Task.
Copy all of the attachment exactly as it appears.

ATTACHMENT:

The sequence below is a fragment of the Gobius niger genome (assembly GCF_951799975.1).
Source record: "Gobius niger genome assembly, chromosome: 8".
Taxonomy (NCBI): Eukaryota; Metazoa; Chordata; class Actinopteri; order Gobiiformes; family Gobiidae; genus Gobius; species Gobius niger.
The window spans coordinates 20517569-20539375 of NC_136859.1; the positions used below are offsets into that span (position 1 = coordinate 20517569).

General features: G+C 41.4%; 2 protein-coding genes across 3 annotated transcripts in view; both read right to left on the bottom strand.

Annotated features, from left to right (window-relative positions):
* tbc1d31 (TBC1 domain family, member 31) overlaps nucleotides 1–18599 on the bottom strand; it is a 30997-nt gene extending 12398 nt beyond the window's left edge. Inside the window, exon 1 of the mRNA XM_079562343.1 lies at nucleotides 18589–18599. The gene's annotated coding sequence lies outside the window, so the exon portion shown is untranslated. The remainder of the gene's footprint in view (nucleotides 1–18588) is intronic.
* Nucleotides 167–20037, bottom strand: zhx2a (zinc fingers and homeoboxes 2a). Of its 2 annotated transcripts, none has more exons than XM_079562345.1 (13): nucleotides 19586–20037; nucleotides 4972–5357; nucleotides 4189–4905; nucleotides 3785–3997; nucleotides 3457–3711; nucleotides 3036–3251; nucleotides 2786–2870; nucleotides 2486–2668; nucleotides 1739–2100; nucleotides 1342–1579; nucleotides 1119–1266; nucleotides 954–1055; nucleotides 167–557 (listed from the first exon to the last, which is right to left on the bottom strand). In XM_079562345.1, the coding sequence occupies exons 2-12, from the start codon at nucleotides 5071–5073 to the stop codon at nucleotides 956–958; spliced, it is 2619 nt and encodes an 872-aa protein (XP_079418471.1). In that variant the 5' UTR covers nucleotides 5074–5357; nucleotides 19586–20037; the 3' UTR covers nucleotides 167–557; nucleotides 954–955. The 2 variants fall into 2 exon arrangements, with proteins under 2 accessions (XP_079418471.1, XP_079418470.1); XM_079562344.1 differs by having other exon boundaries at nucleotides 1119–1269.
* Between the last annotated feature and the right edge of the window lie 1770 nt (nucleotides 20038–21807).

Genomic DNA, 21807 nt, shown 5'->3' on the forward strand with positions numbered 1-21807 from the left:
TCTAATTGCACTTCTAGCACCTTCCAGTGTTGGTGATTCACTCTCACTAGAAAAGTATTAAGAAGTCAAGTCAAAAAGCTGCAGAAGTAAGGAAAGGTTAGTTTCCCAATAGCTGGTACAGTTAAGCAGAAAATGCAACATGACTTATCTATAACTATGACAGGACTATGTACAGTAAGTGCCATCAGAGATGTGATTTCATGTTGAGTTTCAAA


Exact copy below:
The sequence below is a fragment of the Gobius niger genome (assembly GCF_951799975.1).
Source record: "Gobius niger genome assembly, chromosome: 8".
Taxonomy (NCBI): Eukaryota; Metazoa; Chordata; class Actinopteri; order Gobiiformes; family Gobiidae; genus Gobius; species Gobius niger.
The window spans coordinates 20517569-20539375 of NC_136859.1; the positions used below are offsets into that span (position 1 = coordinate 20517569).

General features: G+C 41.4%; 2 protein-coding genes across 3 annotated transcripts in view; both read right to left on the bottom strand.

Annotated features, from left to right (window-relative positions):
* tbc1d31 (TBC1 domain family, member 31) overlaps nucleotides 1–18599 on the bottom strand; it is a 30997-nt gene extending 12398 nt beyond the window's left edge. Inside the window, exon 1 of the mRNA XM_079562343.1 lies at nucleotides 18589–18599. The gene's annotated coding sequence lies outside the window, so the exon portion shown is untranslated. The remainder of the gene's footprint in view (nucleotides 1–18588) is intronic.
* Nucleotides 167–20037, bottom strand: zhx2a (zinc fingers and homeoboxes 2a). Of its 2 annotated transcripts, none has more exons than XM_079562345.1 (13): nucleotides 19586–20037; nucleotides 4972–5357; nucleotides 4189–4905; nucleotides 3785–3997; nucleotides 3457–3711; nucleotides 3036–3251; nucleotides 2786–2870; nucleotides 2486–2668; nucleotides 1739–2100; nucleotides 1342–1579; nucleotides 1119–1266; nucleotides 954–1055; nucleotides 167–557 (listed from the first exon to the last, which is right to left on the bottom strand). In XM_079562345.1, the coding sequence occupies exons 2-12, from the start codon at nucleotides 5071–5073 to the stop codon at nucleotides 956–958; spliced, it is 2619 nt and encodes an 872-aa protein (XP_079418471.1). In that variant the 5' UTR covers nucleotides 5074–5357; nucleotides 19586–20037; the 3' UTR covers nucleotides 167–557; nucleotides 954–955. The 2 variants fall into 2 exon arrangements, with proteins under 2 accessions (XP_079418471.1, XP_079418470.1); XM_079562344.1 differs by having other exon boundaries at nucleotides 1119–1269.
* Between the last annotated feature and the right edge of the window lie 1770 nt (nucleotides 20038–21807).

Genomic DNA, 21807 nt, shown 5'->3' on the forward strand with positions numbered 1-21807 from the left:
TCTAATTGCACTTCTAGCACCTTCCAGTGTTGGTGATTCACTCTCACTAGAAAAGTATTAAGAAGTCAAGTCAAAAAGCTGCAGAAGTAAGGAAAGGTTAGTTTCCCAATAGCTGGTACAGTTAAGCAGAAAATGCAACATGACTTATCTATAACTATGACAGGACTATGTACAGTAAGTGCCATCAGAGATGTGATTTCATGTTGAGTTTCAAA